Obama and the wrong side of history

By Bernd Debusmann
May 21, 2009

Bernd Debusmann - Great Debate—Bernd Debusmann is a Reuters columnist. The opinions expressed are his own.—

Ringing words, smoothly delivered: “To those who cling to power through corruption and deceit and the silencing of dissent, know that you are on the wrong side of history, but that we will extend a hand if you are willing to unclench your fist.”

Did that memorable line from President Barack Obama’s inaugural address on January 20 mean his administration would break with a long American tradition of paying lip service to democracy and human rights while supporting authoritarian rulers friendly to Washington? Too early to say for sure, but probably not.

Four months into his presidency, Obama and his Secretary of State, Hillary Clinton, lean towards pragmatism over ideology and principle, closer in foreign policy outlook to Richard Nixon and Henry Kissinger than to George W. Bush and Condoleezza Rice.

On her first official visit to China, Clinton said concern over human rights must not “interfere” with cooperation on the global financial crisis, climate change and security issues such as North Korea’s nuclear arms programme.

As for those on the wrong side of history, one leader who fits Obama’s description is President Hosni Mubarak of Egypt, from where the U.S. president is scheduled to make a high-profile speech to the Muslim world early in June.

A long-time U.S. ally, Mubarak has been in power since 1981. He won uncontested elections four times. The fifth and latest, in 2005, featured charges of vote-rigging and the arrest of his main opponent.

The U.S. Department of State, which issues annual reports on human rights, gives Egypt poor grades and notes “the government’s respect for freedoms of press, association and religion declined during the year (2008).” No unclenched fist here.

To boot, Mubarak has played host and acted as a sponsor to Omar al-Bashir, the Sudanese president who has been indicted by the International Criminal Court in The Hague for war crimes in Darfur. The court issued a warrant for Bashir’s arrest in March.

At the height of the Bush administration’s “freedom agenda,” the second-term drive for “democracy promotion,” Washington publicly scolded Mubarak. Rice, during a visit to Cairo, announced a break with the past:

“For 60 years, my country, the United States, pursued stability at the expense of democracy in the region. And we achieved neither. Now we are taking a different course. We are supporting the democratic aspirations of the people.”


By 2005, when Rice made her democratic aspirations speech, the U.S. image in the Arab world was so badly tarnished by the war in Iraq, the Abu Ghraib prison scandal and Guantanamo that few Arabs were inclined to believe anything the Bush administration said.

Her remark stood out for its bluntness and its venue but the idea was not new. Support for democracy against dictatorships has been a key theme of American foreign policy since the U.S. rose to big power status at the turn of the 20th century.

That did not keep the U.S. from overthrowing democratically-elected leaders it did not like (Chile’s Salvador Allende, Guatemala’s Jacobo Arbenz) and propping up dictators it did (the Shah of Iran, Congo’s Mobutu Sese Seko, Ferdinand Marcos of the Philippines). Saying one thing and doing another earned the U.S. an enduring reputation for hypocrisy.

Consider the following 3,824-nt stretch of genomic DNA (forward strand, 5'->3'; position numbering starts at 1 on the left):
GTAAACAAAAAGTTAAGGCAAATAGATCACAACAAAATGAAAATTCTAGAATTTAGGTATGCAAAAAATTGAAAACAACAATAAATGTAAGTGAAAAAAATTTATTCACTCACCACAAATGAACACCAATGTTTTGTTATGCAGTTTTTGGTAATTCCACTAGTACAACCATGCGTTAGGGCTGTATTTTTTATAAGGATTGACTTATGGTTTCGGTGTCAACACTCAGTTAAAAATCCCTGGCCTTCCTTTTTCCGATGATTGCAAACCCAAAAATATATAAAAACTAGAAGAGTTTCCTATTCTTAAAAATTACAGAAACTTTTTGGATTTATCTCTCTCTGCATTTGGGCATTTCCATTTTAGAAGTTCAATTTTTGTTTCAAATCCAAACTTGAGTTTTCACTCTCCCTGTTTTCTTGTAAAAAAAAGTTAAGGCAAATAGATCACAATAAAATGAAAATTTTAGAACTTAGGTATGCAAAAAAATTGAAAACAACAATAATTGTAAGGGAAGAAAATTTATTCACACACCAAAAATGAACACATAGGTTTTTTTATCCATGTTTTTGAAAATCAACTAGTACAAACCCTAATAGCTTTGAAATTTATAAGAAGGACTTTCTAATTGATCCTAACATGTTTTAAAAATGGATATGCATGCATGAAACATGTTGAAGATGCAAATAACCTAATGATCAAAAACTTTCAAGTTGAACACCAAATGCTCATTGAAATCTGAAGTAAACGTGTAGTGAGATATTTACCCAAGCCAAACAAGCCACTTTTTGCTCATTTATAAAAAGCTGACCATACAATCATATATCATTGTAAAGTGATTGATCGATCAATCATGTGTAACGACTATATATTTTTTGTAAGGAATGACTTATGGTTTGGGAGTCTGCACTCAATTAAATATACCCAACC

The Bush administration’s enthusiasm for democracy promotion in the Middle East fizzled rapidly after the Islamist group Hamas, shunned as a terrorist group by the West, won a resounding electoral victory in Gaza in 2006. Since then, part of the American foreign policy establishment has framed the alternatives in the region as Islamists or authoritarians.

If there were free elections today in Egypt, many experts predict that the Muslim Brotherhood, whose aim is the establishment of an Islamic state, would win easily, an uncomfortable prospect for Washington.

To push an Arab peace plan Obama wants to make part of an effort to create a Palestinian state side-by-side with Israel, Mubarak is clearly a better partner even though he may be on the wrong side of history. The plan offers Israel normal relations with all Arab states in return for withdrawing from territory it seized in the 1967 Arab-Israeli war.

The plan was first floated by Saudi Arabia, another staunch U.S. ally far from democracy and prone to silence dissent.

How (and whether) Obama intends to persuade countries on the wrong side of history to switch to the right side should become clear in his speech to the Muslim world. It could be a turning point in America’s relations with a fifth of the world’s population, but there is a lot that could go wrong, even for a president with Obama’s charisma and outstanding political skills. Not to mention a middle name that resonates: Hussein.

The goal he set himself for the speech, spelt out before he took office, is ambitious: “Reboot America’s image” in the Muslim world. Words alone won’t do it, but they are a start.


We welcome comments that advance the story through relevant opinion, anecdotes, links and data. If you see a comment that you believe is irrelevant or inappropriate, you can flag it to our editors by using the report abuse links. Views expressed in the comments do not represent those of Reuters. For more information on our comment policy, see http://blogs.reuters.com/fulldisclosure/2010/09/27/toward-a-more-thoughtful-conversation-on-stories/


AND when two “Multinationals” go at it, for how many YEARS do those things go on?

Lawyers i bet drool with anticipation, and about kill each other to get their hands on a TEN year fight like that, MY GOD how much an hour? For ten years!?!?!?!

Posted by C. D. Walker | Report as abusive

As I said before, the four factors of production determine productivity. Not just for the economy itself, but for the individual.

Take the humble farmer. He posesses a farm (Land). He works that farm (Labour). He purchases grain, machinery or animals as an investment(Capital). And he uses those three resources in order to profit (Enterprise).

Money is not a resource in itself. It is a currency used for the exchange of resources.

If people have resources to sell, then they get money.